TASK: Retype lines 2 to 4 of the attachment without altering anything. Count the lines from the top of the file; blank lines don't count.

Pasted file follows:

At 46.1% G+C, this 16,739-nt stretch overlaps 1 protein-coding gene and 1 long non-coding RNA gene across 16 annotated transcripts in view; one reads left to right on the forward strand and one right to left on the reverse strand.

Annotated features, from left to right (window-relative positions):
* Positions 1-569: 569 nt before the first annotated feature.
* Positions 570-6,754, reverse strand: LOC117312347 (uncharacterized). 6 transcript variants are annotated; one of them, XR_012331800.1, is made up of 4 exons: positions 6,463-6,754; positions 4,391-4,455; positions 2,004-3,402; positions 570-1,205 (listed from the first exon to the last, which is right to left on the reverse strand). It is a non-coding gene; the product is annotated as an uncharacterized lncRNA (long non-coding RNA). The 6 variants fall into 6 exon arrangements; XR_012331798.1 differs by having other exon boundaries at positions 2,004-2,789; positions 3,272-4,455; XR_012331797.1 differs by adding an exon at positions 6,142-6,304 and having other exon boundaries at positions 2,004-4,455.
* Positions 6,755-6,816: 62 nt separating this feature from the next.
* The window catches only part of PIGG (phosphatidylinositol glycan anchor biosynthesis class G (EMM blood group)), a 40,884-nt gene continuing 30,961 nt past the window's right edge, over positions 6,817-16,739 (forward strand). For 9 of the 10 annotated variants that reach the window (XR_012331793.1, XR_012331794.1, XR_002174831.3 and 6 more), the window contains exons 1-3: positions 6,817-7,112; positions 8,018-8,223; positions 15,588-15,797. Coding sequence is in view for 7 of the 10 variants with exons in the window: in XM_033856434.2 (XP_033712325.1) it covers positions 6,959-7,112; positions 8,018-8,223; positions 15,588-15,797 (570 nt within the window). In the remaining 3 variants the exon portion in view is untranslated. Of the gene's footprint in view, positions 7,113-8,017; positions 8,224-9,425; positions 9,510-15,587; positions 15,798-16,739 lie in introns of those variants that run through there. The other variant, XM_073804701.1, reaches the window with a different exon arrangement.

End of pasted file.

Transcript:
Annotated features, from left to right (window-relative positions):
* Positions 1-569: 569 nt before the first annotated feature.
* Positions 570-6,754, reverse strand: LOC117312347 (uncharacterized). 6 transcript variants are annotated; one of them, XR_012331800.1, is made up of 4 exons: positions 6,463-6,754; positions 4,391-4,455; positions 2,004-3,402; positions 570-1,205 (listed from the first exon to the last, which is right to left on the reverse strand). It is a non-coding gene; the product is annotated as an uncharacterized lncRNA (long non-coding RNA). The 6 variants fall into 6 exon arrangements; XR_012331798.1 differs by having other exon boundaries at positions 2,004-2,789; positions 3,272-4,455; XR_012331797.1 differs by adding an exon at positions 6,142-6,304 and having other exon boundaries at positions 2,004-4,455.